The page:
Rough Stretch, Lessons Learned Pay Off with Flat Rock's 1st Playoff Win Since 1976
By Doug Donnelly
Special for MHSAA.com
November 8, 2022
FLAT ROCK – On July 31, Flat Rock football players Corey Lannon and Graham Junge were on the football field when they noticed a soccer player kicking the ball.
Lannon grabbed his phone and texted Flat Rock head coach Buck Reaume about what he saw.
“He said, ‘We need to get this guy on the team,’” Reaume said.
On Friday night, with a Division 5 District championship on the line, Flat Rock’s Mitchell Smith booted a game-winning 23-yard field goal to give the Rams a 29-28 victory over Romulus Summit Academy North. It was not only Smith’s first field goal attempt in a game, but it was also the first field goal attempt in Reaume’s five years as Rams head coach.
“I never hesitated,” Reaume said of the decision to kick the field goal when Flat Rock trailed Summit 28-26 with 7.3 seconds left in the game. “It was the right call. Graham came over to the sidelines and said, ‘Let’s kick it.’ I had all the confidence in Mitchell.”
Confidence has been earned as Flat Rock is going through a fairy-tale season. Before this year, the Rams had never hosted a playoff game and hadn’t won a playoff game since the 1976 team won the Class C championship. At that time, the MHSAA Playoffs were just two rounds.
The 46-year postseason win drought ended in the first round of the playoffs with a 27-22 victory over Dundee. The District title gave the Rams eight wins, their most in a season since the 1976 team went 11-0.
“It’s almost like a magical season the way things have gone,” Reaume said. “In our last four games, we’ve won by a total of eight points. Three out of the four we won by one point. The last couple of games have been really high suspense, but we’ve come out on top. We’ve been on the other side of those kinds of games, too.”
Flat Rock was 3-3 after a 20-14 loss to Monroe St. Mary Catholic Central as they maneuvered through a rugged Huron League schedule. In two of those three losses, the game came down to the final play.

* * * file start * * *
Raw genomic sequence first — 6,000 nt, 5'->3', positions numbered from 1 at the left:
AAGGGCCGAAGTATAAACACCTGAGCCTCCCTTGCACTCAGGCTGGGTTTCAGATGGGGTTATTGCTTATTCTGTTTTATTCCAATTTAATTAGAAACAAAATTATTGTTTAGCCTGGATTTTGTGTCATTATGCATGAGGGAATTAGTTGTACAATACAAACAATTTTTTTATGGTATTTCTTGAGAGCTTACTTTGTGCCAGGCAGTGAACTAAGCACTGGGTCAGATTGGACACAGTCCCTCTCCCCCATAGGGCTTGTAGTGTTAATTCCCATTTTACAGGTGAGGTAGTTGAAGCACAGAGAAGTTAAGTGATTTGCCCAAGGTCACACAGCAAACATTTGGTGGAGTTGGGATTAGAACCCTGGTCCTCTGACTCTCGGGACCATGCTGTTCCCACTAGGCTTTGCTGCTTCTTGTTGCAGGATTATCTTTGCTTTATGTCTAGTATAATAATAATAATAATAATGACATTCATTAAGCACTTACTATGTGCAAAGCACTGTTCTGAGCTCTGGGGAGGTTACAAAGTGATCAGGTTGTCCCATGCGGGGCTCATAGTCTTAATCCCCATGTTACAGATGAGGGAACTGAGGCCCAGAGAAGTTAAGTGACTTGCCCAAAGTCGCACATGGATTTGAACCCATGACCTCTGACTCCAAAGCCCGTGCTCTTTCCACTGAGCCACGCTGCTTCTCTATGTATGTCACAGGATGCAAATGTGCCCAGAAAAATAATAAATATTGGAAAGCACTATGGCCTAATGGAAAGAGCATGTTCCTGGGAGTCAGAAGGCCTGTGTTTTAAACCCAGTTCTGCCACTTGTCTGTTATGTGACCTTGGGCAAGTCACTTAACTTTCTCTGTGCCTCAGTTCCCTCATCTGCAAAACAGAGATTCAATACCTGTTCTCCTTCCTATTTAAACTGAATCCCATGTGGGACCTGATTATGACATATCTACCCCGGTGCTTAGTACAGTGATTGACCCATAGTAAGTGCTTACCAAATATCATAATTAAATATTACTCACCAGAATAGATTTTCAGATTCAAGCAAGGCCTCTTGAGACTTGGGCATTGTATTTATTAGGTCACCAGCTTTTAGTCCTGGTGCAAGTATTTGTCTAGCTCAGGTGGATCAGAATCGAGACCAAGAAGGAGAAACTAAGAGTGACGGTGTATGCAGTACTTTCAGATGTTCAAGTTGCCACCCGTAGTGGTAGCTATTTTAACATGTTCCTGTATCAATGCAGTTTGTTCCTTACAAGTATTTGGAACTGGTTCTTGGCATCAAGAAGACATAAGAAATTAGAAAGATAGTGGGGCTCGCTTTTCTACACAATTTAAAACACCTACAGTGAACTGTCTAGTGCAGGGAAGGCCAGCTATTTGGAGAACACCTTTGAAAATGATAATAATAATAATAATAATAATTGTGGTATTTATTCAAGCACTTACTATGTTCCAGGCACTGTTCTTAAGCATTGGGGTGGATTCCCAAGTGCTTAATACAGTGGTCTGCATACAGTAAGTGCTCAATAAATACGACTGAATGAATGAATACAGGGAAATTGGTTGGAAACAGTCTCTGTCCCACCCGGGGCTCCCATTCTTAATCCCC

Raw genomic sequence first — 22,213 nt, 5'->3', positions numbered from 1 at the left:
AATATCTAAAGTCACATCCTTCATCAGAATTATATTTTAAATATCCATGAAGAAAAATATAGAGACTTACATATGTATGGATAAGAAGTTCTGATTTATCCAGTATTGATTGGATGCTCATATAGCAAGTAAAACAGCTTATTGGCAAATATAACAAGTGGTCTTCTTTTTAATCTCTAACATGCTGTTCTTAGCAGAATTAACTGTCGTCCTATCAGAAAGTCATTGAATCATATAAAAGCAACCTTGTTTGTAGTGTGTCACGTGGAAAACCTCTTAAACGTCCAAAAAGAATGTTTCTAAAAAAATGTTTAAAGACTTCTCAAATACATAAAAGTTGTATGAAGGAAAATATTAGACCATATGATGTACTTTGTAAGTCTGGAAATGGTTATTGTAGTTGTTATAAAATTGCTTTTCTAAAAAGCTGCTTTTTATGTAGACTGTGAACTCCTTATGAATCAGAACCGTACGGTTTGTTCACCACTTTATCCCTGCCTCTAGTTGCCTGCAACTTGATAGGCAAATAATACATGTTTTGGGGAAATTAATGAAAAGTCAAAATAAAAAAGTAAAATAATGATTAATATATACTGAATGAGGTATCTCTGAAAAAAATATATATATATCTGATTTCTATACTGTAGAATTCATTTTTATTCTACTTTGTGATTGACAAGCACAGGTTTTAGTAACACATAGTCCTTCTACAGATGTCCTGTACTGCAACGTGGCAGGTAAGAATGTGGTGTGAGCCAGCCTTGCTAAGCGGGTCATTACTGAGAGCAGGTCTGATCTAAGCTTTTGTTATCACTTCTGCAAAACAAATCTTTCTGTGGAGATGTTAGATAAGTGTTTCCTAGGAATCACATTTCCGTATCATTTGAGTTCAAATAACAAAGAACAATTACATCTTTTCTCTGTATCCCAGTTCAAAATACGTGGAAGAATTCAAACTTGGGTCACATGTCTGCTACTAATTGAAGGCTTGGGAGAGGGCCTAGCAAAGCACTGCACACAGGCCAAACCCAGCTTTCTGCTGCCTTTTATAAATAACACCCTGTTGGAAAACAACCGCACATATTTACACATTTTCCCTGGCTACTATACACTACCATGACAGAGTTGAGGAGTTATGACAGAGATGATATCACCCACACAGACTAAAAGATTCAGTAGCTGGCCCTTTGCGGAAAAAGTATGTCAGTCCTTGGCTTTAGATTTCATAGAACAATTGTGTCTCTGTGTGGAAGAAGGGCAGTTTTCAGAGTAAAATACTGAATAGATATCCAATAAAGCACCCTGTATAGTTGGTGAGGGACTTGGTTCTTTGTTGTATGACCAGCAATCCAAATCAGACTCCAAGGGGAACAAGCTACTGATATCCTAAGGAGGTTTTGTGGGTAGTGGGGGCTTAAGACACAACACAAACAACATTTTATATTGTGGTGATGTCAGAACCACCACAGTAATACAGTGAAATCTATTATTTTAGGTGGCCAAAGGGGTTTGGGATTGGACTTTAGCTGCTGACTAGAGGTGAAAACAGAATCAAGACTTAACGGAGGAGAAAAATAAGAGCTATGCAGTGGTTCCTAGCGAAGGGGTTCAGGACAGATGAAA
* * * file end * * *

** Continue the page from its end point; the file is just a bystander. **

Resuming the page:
“We grew up and learned from those things,” Reaume said.
In Week 7, the Rams shut out Grosse Ile 28-0. Since then, the Rams have a 29-28 win over New Boston Huron, a 57-56 win over Livonia Clarenceville, and the victories over Dundee and Summit Academy.
This week, the Rams welcome Detroit Country Day for another home playoff game.
“The crowds have been amazing,” Reaume said. “We have a first-year assistant coach, and I told him that things aren’t always like this. It’s been crazy.”
Flat Rock’s success has been a long time coming.
Reaume is a former quarterback at Riverview Gabriel Richard. He coached at Southgate Anderson for 10 years before getting hired as a teacher at Flat Rock in 2013. He was an assistant coach one year before being named head coach. It came on the heels of back-to-back 0-9 seasons for Flat Rock.
“My thought process was things could only go up,” he said.
By his third year, Flat Rock reached the playoffs for the first time in nearly 30 years.
“That was a big deal,” he said.
After a 4-5 finish in 2019, COVID-19 shortened the Rams’ 2020 season to seven games. Flat Rock didn’t win any that fall, but the foundation for this year’s eight-win season was laid when Reaume and the coaching staff elevated several sophomores to the varsity.
"Our seniors are a great group of kids," Reaume said. "We had a lot of them up during that COVID-19 year, the shortened season. That group took our lumps. We got pounded that year.
“The idea was it was going to pay off down the road, and it has. There’s no quit in these guys. That benefited us.”
One of those seniors is Drew Given. Given, a wrestler in the winter, has been a running back for most of his time in the Flat Rock football system. When the season started, Reaume realized his team was going to be short on offensive linemen. He went to Given.
“I thought we would be good this year because of all of our skill guys,” Reaume said. “The line was a bit of a question though. We went to Drew before the season and asked if he was interested in moving to the line. Given never hesitated and is now a starting guard.
“His response was, ‘I’ll do anything you want. I just want to win,’” Reaume said. “He’s a good wrestler. He’s small. He is 5-(foot-)6, 170, but he’s tough. He’s a bulldog. That’s the epitome of this team. They don’t care what they need to do to help us win. It’s not always easy to find kids to do that.”
Reaume said his football players grew tired of settling for close losses and coming close. Flat Rock began last season 2-1 but finished 2-7, with late losses by two and eight points.
“For the past few years, there was a lot of moral victories,” Reaume said. “It would be like, ‘Hey, you won the second half,’ or ‘You played them tough.’ I told them this year that was no longer enough. Our seniors had heard that all of their sophomore and junior years. I think they were sick of that. There are no more moral victories. I think they bought into that.”
One of the big reasons for Flat Rock’s success has been the play of Junge, a sophomore. He was thrust into the Rams starting quarterback spot as a freshman last year when starting QB Aaron Salazar went out with a knee injury. Junge was impressive right away.
“He did everything we asked,” Reaume said. “He kept his poise and showed a lot of maturity. You could tell he had talent.”
Junge is a student of the game. He watches a lot of film and studies opponents before every game.